Letters

Letters 04-14-14

Benishek Inching

Regarding “Benishek No Environmentalist” I agree with Mr. Powell’s letter to the editor/ opinion of Congressman Dan Benishek’s poor environmental record and his penchant for putting corporate interests ahead of his constituents’...

Climate Change Warning

Currently there are three assaults on climate change. The first is on the integrity of the scientists who support human activity in climate change. Second is that humans are not capable of affecting the climate...

Fed Up About Roads

It has gotten to the point where I cringe when I have to drive around this area. There are areas in Traverse City that look like a war zone. When you have to spend more time viewing potholes instead on concentrating on the road, accidents are bound to happen...

Don’t Blame the IRS

I have not heard much about the reason for the IRS getting itself entangled with the scrutiny of certain conservative 501(c) groups (not for profit) seeking tax exemption. Groups seeking tax relief must be organizations that are operated “primarily for the purpose of bringing about civic betterment and social improvements.”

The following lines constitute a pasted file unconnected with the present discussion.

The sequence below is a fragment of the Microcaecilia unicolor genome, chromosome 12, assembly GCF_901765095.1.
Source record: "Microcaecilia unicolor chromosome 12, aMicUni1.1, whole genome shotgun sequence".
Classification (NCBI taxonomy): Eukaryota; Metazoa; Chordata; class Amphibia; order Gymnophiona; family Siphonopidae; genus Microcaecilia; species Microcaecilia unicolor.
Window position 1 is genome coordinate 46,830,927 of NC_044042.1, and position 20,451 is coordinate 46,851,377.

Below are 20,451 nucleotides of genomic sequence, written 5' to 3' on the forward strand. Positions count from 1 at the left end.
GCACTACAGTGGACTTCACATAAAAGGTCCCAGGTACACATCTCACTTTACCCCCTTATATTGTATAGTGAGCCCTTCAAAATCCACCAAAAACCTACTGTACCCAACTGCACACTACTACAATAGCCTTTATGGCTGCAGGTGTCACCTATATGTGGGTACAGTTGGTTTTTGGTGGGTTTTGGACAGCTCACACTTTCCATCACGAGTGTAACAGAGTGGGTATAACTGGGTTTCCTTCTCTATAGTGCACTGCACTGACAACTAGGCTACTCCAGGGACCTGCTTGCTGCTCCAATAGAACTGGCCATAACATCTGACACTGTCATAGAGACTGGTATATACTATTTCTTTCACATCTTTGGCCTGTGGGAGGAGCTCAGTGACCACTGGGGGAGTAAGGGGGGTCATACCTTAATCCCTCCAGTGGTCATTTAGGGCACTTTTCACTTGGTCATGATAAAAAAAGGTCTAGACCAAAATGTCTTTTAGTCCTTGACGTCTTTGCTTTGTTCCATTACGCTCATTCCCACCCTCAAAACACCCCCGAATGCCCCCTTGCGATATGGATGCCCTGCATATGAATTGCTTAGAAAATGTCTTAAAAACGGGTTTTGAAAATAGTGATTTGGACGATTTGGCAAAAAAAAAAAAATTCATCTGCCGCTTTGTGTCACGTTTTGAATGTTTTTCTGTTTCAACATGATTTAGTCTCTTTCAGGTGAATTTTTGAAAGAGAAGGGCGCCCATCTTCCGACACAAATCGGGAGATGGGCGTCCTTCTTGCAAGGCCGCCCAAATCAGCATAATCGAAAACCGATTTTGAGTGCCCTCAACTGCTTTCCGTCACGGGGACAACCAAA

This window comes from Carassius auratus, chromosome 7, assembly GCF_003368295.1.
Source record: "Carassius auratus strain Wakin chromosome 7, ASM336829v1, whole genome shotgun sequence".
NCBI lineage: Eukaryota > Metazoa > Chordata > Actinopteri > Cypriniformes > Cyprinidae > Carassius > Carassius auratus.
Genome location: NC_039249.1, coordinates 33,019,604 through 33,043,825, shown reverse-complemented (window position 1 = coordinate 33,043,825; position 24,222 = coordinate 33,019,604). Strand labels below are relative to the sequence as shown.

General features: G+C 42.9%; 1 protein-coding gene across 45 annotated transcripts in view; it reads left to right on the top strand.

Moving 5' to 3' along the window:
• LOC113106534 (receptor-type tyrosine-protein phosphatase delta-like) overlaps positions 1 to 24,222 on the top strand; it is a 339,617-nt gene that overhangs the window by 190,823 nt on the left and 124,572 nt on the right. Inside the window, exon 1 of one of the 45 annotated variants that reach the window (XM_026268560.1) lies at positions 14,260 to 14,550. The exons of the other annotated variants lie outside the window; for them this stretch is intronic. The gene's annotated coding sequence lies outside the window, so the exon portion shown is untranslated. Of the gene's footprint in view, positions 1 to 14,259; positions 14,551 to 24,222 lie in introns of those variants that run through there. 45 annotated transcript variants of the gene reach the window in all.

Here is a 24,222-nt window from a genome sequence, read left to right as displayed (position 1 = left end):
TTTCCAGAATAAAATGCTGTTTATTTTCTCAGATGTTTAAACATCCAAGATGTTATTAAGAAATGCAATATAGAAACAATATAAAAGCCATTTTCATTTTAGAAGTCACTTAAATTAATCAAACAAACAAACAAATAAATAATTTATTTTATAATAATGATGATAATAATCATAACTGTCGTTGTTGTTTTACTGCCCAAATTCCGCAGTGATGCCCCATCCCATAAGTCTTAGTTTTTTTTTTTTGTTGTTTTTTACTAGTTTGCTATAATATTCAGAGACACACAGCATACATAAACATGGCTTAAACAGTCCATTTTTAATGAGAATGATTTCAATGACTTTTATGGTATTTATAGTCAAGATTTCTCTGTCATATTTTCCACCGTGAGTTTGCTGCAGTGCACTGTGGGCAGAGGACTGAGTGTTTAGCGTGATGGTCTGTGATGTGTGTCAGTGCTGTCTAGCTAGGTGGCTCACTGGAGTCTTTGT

Home · Articles · News · Features · Sara Brokaw
. . . .

Sara Brokaw

- February 28th, 2011
Feeling 40 & Beyond: Author Sarah Brokaw comes to TC
Following in the footsteps of her eloquent father, therapist Sarah Brokaw
will appear at the Traverse City Opera House this Thursday, March 3 to
talk about her new book, Fortytude: Making the Next Decades the Best Years
of Your Life—through the 40s, 50s, and Beyond.
 In her newly released book, Brokaw gives the reader a revealing glimpse
of feeling like the not  “good enough” daughter of Tom Brokaw, the